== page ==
National Association of Scholars Draws Attention to University of Iowa Faculty Applicant’s Lawsuit Alleging Viewpoint Discrimination

By July 15, 2010

Here on The Torch last August, we covered the case of Teresa Wagner, a faculty applicant at the University of Iowa College of Law who alleged that she had been discriminated against as an applicant for full-time and adjunct Writing Instructor positions due to her political beliefs. In a complaint filed in federal court, Wagner claimed that despite being qualified for the positions and already having served as a professional staff member in the College of Law’s Writing Resource Center, she encountered resistance from those doing the hiring and was passed over in favor of less qualified candidates.

This week, the National Association of Scholars (NAS) is drawing attention to Wagner’s lawsuit against the law school, which claims the law school discriminated against Wagner in its hiring decisions on the basis of her political beliefs. NAS’s article summarizes her case as follows:

Wagner believes that she was denied the appointment on political grounds. Like [historian Mark] Moyar she is a Republican. She was also outspoken in her advocacy of some conservative positions. None of this seemed to matter in a variety of professional positions she held before applying for the Iowa opening, and in fact Wagner seemed to pass through two rounds of interviews at the law school with flying colors. At that point, however, her appointment was blocked and the position was instead granted to an individual who had never practiced law or published, and who professed to "hate" Republicans and "right wingers."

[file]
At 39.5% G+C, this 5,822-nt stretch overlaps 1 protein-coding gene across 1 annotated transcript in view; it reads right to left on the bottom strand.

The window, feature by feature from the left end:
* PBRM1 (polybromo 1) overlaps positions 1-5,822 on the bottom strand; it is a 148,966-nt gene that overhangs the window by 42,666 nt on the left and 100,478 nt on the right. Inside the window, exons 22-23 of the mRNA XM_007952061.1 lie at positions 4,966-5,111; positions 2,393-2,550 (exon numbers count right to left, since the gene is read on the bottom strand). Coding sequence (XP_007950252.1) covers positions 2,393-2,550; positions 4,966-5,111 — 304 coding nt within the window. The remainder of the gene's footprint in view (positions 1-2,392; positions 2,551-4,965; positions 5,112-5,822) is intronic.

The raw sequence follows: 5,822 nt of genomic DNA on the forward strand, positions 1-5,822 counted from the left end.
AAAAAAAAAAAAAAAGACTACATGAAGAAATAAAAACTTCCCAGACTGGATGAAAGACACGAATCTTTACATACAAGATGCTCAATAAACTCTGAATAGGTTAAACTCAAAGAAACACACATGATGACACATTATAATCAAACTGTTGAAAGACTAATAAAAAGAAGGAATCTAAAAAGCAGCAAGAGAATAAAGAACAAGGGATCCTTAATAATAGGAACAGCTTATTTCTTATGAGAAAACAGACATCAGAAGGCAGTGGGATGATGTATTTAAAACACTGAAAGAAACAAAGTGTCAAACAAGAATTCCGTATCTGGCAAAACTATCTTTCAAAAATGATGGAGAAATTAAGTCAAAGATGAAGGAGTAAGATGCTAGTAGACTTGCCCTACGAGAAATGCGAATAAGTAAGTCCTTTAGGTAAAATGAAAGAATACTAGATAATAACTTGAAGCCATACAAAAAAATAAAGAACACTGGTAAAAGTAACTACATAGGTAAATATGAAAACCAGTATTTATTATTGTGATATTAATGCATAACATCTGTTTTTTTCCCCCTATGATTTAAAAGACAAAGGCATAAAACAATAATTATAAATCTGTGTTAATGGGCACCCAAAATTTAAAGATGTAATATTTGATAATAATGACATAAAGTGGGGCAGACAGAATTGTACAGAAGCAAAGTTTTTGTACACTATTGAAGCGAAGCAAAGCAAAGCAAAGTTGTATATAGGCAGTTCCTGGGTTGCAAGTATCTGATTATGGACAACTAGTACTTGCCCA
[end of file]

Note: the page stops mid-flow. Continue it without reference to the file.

NAS reports that Wagner’s case is currently pending before the U.S. Court of Appeals for the Eighth Circuit, after the district court judge denied Wagner’s claims at the summary judgment stage and she appealed the decision. Given the weight of the allegations involved, this is a case worth following.

NAS is also making a good number of documents related to the case available on its website (to view them, simply scroll to the bottom of the article). The article highlights two of these documents in particular:

If you have time to look at just one document, we recommend the first one, which is a half-page internal memorandum from the law school’s associate dean, Jon Carlson. Carlson expresses his puzzlement at the Faculty’s unwillingness to hire Wagner, even for a lesser position, and worries that this might have something to do with her political views: 

Frankly, one thing that worries me is that some people may be opposed to Teresa serving in any role in part, at least, because they so despise her politics (and, especially, her activism about it).  I hate to think that is the case, and I don’t actually think it is, but I’m worried that I may be missing something.

That’s as close to a smoking gun as one is likely to find in the academic world, but the associate dean leaves room to squirm, and if you have time for a second document, I recommend his "Two Years After" letter of January 27, 2009 to the Iowa City Press-Citizen.  Here Carlson executes an about-face, saying, "To my knowledge, no one on the faculty viewed Wagner’s political views as at all relevant to the decision being made."

As the article notes, that’s a significant change in position. One wonders what is really going on behind the scenes at the law school, and whether Wagner’s appeal to the Eighth Circuit will bring it to the light of day. We will keep you posted on developments in this case, and in the meantime we encourage you to check out the documents from the case for yourself.